Knee High By the Fourth of July
by Valerie Sliker

Mark Twain once said, "Training is everything. The peach was once a bitter almond; cauliflower is nothing but cabbage with a college education." Mae Busbee learned the hard way that training is, indeed, everything. Mae has been training in her garden for over 45 years. Mae's husband, Jim, claims she "did it (gardening) as self-defense, to keep from starving to death."

Where I grew up, in the hills of upstate New York, we considered ourselves blessed if our corn was knee-high by the fourth of July. Here in the sunny south, your corn better be knee-high by the end of May or you're in big trouble. And the south this year was much too sunny for corn. The high temperatures in early June combined with our lack of rainfall greatly affected our corn.

Mae's corn survived OK as you can see in the picture, she had seven or eight rows of it, staggered. Her mammoth tomato plants, 6-7 feet high, and her beans are surviving all right, too; she's canned 118 quarts of beans as this goes to print. To those of you who know Mae, this comes as no surprise. Perhaps you have a few quarts in your pantry.

I was privileged to be given a tour of Mae's garden in mid-July via the Busbee golf cart; Mae at the controls, I in the passenger seat, Chief (her German Shepherd) at my feet and Jim Busbee somewhere on the back.

In the early wee hours of Spring, Jim Busbee plowed the ground for his beloved. He then took a three month siesta as Mae whipped out her Briggs & Stratton 5 horse power tiller to lay the rows, downsizing to her 3.5 horse power for hoeing. Mae rotates her garden each year, planting crops in different areas to prevent the roots from doing something they probably shouldn't do.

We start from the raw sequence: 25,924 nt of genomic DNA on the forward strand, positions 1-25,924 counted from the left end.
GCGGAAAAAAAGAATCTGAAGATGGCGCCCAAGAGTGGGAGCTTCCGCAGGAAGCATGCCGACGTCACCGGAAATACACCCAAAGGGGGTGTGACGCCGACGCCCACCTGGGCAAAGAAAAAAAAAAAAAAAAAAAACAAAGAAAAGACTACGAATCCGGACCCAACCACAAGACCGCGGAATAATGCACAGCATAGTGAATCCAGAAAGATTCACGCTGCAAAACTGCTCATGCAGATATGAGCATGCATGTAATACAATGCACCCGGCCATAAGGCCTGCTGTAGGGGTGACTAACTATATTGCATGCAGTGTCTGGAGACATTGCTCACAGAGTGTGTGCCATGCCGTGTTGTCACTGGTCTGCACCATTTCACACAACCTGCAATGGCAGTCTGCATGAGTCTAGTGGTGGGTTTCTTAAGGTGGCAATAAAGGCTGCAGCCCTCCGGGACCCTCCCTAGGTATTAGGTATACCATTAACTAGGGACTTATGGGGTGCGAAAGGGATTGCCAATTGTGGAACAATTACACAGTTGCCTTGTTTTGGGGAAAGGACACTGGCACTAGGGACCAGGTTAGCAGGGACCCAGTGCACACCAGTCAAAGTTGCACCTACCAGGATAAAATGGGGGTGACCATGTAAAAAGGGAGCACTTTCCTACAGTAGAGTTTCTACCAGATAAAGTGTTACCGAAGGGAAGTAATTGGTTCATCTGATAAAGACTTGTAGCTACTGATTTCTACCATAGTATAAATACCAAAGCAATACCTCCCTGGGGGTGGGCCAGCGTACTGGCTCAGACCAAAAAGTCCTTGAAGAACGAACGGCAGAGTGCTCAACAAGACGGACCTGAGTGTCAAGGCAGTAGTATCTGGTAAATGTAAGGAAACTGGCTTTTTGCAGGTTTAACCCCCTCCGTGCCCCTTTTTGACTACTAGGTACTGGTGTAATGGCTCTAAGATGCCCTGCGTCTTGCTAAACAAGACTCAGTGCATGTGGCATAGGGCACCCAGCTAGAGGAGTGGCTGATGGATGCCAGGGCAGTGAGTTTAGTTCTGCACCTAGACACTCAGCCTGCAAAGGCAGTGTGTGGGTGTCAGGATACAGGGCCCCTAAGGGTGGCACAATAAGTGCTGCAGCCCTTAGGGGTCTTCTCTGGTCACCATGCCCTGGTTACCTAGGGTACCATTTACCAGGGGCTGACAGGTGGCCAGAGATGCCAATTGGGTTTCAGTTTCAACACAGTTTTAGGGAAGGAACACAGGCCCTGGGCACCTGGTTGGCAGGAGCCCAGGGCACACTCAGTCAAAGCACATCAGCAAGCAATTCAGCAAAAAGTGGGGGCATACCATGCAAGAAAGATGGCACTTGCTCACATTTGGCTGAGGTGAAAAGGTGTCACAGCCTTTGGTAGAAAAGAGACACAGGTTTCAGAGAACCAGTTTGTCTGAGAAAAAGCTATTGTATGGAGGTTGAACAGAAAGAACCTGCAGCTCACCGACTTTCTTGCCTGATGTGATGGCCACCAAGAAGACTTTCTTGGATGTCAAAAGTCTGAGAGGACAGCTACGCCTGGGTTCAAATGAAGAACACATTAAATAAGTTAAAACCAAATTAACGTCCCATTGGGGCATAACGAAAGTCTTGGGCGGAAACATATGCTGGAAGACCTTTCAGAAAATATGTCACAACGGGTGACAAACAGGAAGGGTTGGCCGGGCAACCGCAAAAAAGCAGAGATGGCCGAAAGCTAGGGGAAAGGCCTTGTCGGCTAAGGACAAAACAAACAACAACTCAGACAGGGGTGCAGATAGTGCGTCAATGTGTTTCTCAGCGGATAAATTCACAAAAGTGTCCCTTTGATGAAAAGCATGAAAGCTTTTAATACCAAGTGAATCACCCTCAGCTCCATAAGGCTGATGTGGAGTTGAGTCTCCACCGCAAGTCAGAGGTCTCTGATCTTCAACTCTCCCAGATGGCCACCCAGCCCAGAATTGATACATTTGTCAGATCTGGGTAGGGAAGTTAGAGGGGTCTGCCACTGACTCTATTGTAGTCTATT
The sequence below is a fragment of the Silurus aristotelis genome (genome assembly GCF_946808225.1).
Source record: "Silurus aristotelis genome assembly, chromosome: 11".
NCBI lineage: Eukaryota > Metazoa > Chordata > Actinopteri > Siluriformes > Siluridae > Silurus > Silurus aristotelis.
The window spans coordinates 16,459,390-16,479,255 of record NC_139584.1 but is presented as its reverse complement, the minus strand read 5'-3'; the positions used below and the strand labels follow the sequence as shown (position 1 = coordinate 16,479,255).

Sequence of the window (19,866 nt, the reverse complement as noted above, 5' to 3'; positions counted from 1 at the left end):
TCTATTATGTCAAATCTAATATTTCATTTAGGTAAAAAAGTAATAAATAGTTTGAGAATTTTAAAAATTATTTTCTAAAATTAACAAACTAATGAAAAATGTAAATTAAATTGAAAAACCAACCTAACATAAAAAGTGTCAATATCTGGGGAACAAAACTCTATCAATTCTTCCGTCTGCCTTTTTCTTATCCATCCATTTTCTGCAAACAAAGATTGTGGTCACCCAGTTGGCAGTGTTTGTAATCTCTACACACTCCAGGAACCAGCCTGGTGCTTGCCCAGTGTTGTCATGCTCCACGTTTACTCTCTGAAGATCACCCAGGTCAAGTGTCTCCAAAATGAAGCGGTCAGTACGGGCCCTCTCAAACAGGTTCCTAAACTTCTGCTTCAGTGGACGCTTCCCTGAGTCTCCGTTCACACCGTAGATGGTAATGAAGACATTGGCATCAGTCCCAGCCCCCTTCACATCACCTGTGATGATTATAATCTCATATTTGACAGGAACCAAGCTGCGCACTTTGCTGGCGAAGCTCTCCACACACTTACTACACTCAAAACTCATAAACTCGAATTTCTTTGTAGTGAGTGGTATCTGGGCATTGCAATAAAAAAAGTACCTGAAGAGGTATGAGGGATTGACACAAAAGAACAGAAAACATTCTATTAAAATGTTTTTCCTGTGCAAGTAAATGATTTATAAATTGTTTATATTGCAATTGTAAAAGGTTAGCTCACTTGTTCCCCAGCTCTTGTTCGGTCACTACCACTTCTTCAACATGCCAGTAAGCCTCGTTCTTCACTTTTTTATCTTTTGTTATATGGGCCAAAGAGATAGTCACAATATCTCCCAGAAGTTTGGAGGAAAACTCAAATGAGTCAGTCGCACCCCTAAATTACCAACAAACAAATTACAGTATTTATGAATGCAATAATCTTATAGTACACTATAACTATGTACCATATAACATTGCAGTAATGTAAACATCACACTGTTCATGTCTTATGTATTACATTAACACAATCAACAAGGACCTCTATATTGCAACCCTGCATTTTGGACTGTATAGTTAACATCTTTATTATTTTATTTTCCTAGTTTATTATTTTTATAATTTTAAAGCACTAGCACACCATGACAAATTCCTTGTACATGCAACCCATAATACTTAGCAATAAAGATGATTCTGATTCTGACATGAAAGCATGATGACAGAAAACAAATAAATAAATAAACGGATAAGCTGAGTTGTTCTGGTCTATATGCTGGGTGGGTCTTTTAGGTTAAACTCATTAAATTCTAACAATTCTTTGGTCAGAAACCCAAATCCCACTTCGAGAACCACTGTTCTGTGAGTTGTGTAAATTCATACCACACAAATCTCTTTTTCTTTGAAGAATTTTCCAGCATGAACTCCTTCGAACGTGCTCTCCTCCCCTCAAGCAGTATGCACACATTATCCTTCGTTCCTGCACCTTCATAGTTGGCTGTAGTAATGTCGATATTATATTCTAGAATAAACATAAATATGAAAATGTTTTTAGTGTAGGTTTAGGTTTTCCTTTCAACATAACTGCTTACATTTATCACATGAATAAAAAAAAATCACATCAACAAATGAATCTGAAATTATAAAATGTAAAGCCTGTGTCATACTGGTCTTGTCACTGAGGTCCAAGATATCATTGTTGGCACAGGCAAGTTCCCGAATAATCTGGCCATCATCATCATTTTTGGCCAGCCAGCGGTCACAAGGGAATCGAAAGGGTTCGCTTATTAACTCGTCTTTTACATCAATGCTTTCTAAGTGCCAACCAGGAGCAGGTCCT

As Jim started to stir from his siesta, Mae got busy harvesting and canning her strawberries, broccoli and asparagus. Her 25 year old blueberry orchard didn't produce well this year. Her potato plants presently are blooming well and she rooted some branches into another area of the garden. In a moment of wild abandon, Mae planted potato plants in between her cornstalks this year, hoping to conserve garden space. She hopes the potatoes will be growing strong about the time the cornstalks are being bushhogged. You'll have to check in with her in a month or two to see if this panned out according to plan.

Jim Busbee came back out to the field around June for his annual pesticide treatment. "I'm the sprayer," he firmly announces, "She's the backbone, I'm the flunky." There's no doubt where his allegiance lies. Jim sprays. harvests, and delivers. He has built a fancy drying rack for the tomatoes to finish ripening on and he has donated the former Busbee Cow Barn for the storage of garden tools. Of course, Jim will also take credit for the fancy cucumber rack which enables the cukes to grow up instead of out

As we finished the tour of Mae's garden, she pointed out all the fruit and vegies she'll have come Fall. Figs, muscadines, sweet potatoes, kiwi and something else this Yankee girl is unfamiliar with. Mae pulled the golf cart right cozy-like up to my automobile and indicated that this tour was officially over. Chief licked my face and nudged me out while Jim fell off the rear. They loaded me up with fresh tomatoes, corn, peppers, squash and cantaloupes. As I drove off singing "Jimmy Cracked Corn," Mae and Jim drove off on the golf cart. I could hear Jim yelling above the golf cart motor, "Give her a little more speed, Mae, a little more speed!"

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This page is produced and maintained by Tom Sliker of Sliker Office Solutions, Wagener, SC.